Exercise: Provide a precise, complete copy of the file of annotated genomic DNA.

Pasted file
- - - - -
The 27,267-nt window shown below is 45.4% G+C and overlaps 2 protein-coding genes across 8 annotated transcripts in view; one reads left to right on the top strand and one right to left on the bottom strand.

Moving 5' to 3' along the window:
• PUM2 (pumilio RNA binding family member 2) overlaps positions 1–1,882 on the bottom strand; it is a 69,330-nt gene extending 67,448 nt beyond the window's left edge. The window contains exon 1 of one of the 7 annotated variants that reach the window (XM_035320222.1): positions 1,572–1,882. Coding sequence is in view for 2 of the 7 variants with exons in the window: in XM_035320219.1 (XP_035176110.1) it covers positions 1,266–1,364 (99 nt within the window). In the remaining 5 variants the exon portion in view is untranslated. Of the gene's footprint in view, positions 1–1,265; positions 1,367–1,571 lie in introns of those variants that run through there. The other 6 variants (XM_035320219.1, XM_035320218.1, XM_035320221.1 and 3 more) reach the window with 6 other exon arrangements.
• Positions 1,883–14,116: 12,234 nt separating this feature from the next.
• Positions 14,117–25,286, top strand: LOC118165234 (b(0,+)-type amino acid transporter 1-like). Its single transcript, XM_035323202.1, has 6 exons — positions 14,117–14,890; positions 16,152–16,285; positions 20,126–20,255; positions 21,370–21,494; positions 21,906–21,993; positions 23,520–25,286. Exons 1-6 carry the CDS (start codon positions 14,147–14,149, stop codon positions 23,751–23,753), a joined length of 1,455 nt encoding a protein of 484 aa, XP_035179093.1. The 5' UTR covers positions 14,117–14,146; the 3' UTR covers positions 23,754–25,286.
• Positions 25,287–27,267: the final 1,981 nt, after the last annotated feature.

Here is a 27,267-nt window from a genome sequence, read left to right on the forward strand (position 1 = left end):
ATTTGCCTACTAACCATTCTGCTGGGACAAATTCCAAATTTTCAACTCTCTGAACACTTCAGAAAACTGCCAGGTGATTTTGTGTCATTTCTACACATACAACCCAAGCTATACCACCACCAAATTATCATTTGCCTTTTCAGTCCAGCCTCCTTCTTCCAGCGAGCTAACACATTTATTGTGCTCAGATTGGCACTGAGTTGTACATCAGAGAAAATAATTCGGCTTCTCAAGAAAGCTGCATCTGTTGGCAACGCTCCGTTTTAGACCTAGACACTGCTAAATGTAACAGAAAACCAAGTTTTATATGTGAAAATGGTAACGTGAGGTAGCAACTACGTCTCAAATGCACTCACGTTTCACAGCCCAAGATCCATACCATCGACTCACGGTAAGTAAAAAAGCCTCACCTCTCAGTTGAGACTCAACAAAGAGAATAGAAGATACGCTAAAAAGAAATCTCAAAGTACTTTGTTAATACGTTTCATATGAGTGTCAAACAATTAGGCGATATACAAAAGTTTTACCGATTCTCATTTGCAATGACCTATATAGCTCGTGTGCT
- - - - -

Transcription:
The 27,267-nt window shown below is 45.4% G+C and overlaps 2 protein-coding genes across 8 annotated transcripts in view; one reads left to right on the top strand and one right to left on the bottom strand.

Moving 5' to 3' along the window:
• PUM2 (pumilio RNA binding family member 2) overlaps positions 1–1,882 on the bottom strand; it is a 69,330-nt gene extending 67,448 nt beyond the window's left edge. The window contains exon 1 of one of the 7 annotated variants that reach the window (XM_035320222.1): positions 1,572–1,882. Coding sequence is in view for 2 of the 7 variants with exons in the window: in XM_035320219.1 (XP_035176110.1) it covers positions 1,266–1,364 (99 nt within the window). In the remaining 5 variants the exon portion in view is untranslated. Of the gene's footprint in view, positions 1–1,265; positions 1,367–1,571 lie in introns of those variants that run through there. The other 6 variants (XM_035320219.1, XM_035320218.1, XM_035320221.1 and 3 more) reach the window with 6 other exon arrangements.
• Positions 1,883–14,116: 12,234 nt separating this feature from the next.
• Positions 14,117–25,286, top strand: LOC118165234 (b(0,+)-type amino acid transporter 1-like). Its single transcript, XM_035323202.1, has 6 exons — positions 14,117–14,890; positions 16,152–16,285; positions 20,126–20,255; positions 21,370–21,494; positions 21,906–21,993; positions 23,520–25,286. Exons 1-6 carry the CDS (start codon positions 14,147–14,149, stop codon positions 23,751–23,753), a joined length of 1,455 nt encoding a protein of 484 aa, XP_035179093.1. The 5' UTR covers positions 14,117–14,146; the 3' UTR covers positions 23,754–25,286.
• Positions 25,287–27,267: the final 1,981 nt, after the last annotated feature.

Here is a 27,267-nt window from a genome sequence, read left to right on the forward strand (position 1 = left end):
ATTTGCCTACTAACCATTCTGCTGGGACAAATTCCAAATTTTCAACTCTCTGAACACTTCAGAAAACTGCCAGGTGATTTTGTGTCATTTCTACACATACAACCCAAGCTATACCACCACCAAATTATCATTTGCCTTTTCAGTCCAGCCTCCTTCTTCCAGCGAGCTAACACATTTATTGTGCTCAGATTGGCACTGAGTTGTACATCAGAGAAAATAATTCGGCTTCTCAAGAAAGCTGCATCTGTTGGCAACGCTCCGTTTTAGACCTAGACACTGCTAAATGTAACAGAAAACCAAGTTTTATATGTGAAAATGGTAACGTGAGGTAGCAACTACGTCTCAAATGCACTCACGTTTCACAGCCCAAGATCCATACCATCGACTCACGGTAAGTAAAAAAGCCTCACCTCTCAGTTGAGACTCAACAAAGAGAATAGAAGATACGCTAAAAAGAAATCTCAAAGTACTTTGTTAATACGTTTCATATGAGTGTCAAACAATTAGGCGATATACAAAAGTTTTACCGATTCTCATTTGCAATGACCTATATAGCTCGTGTGCT